Handicap International launched an emergency response in eastern Kenya to support a massive influx of refugees from Somalia in 2011. Fleeing drought and famine in the Horn of Africa, hundreds of thousands of people settled in the Dadaab camp, the world's largest refugee camp, with a population of 450,000 people.
Handicap International has more than a decade of experience in Dadaab. Mobile teams work to identify people with disabilities, direct them to existing basic services, and make sure they are receiving the support and aid they need. At the height of the crisis, teams set up three Disability and Vulnerability Focal Points to provide people with rehabilitation care and advice, and served as locations for distributing crutches and wheelchairs, and doing practical exercises.
To ensure the future needs of refugees are met, Handicap International has trained refugees to conduct physical therapy sessions and home visits. Teams also work with other humanitarian organizations in Dadaab to teach them about the rights and needs of people with disabilities, and to provide them with technical support so their programs can better include people with disabilities. This includes ensuring bathrooms and water points, for instance, are accessible to people in wheelchairs.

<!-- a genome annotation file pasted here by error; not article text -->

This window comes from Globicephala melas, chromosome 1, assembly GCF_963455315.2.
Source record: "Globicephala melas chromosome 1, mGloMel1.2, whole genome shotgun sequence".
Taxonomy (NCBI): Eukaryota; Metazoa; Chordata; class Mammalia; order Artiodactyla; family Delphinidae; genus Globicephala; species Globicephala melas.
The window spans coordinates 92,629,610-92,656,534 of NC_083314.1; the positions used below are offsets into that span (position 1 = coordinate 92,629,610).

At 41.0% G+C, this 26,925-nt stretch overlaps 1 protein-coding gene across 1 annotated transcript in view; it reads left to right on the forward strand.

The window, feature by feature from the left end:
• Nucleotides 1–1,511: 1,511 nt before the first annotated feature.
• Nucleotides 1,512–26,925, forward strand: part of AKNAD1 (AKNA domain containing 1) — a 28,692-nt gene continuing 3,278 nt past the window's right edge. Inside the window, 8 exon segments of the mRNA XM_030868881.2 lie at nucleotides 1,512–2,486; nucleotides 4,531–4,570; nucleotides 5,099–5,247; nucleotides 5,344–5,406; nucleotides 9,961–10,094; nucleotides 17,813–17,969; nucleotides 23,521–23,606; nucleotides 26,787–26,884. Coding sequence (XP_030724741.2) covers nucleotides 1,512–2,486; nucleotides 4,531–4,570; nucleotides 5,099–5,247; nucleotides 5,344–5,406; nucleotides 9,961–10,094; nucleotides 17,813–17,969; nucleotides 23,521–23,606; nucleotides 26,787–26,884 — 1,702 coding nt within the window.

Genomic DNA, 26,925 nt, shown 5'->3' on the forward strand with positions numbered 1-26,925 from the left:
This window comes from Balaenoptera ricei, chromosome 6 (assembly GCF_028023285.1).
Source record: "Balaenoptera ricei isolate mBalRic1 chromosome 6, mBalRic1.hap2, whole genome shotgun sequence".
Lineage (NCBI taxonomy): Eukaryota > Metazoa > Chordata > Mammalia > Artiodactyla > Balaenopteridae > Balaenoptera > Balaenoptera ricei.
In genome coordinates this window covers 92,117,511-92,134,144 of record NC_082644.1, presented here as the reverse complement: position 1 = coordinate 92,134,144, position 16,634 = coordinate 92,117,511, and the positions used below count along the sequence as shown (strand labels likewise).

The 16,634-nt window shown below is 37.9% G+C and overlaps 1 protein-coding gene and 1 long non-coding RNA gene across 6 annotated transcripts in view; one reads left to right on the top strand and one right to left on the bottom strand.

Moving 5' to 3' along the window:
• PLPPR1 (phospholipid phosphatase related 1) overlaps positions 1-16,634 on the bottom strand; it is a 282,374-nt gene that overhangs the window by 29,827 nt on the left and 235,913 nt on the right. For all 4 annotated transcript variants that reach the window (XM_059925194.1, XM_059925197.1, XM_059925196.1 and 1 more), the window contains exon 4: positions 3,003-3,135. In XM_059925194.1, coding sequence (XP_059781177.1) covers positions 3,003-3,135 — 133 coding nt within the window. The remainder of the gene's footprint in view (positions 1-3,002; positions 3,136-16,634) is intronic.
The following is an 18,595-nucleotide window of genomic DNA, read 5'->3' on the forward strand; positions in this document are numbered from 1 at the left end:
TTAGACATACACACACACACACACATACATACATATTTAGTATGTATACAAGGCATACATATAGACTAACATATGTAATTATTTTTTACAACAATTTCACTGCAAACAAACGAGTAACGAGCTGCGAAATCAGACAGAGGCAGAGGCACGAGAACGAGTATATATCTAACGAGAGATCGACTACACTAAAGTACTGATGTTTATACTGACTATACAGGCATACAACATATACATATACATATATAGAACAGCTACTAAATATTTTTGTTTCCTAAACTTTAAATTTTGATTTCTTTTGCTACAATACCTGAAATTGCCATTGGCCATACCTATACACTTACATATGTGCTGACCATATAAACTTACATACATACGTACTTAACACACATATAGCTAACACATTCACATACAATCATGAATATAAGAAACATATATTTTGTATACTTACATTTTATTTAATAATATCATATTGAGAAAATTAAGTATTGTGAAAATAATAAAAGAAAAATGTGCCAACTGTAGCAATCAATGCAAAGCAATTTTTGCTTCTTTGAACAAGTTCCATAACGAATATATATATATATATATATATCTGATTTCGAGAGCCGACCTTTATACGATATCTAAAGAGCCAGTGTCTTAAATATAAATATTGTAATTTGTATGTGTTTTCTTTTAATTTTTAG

Additionally, staff combat violence directed at people with disabilities by recording incidents and providing victims with legal, psychological, and medical follow-up.
Handicap International remains committed to the welfare of children with disabilities, and organizes fun activities for them, such as building with Legos, completing puzzles, or putting objects in a bucket to promote their psycho-motor development.
In 2015, Handicap International provided assistance to 12,000 people in Dadaab.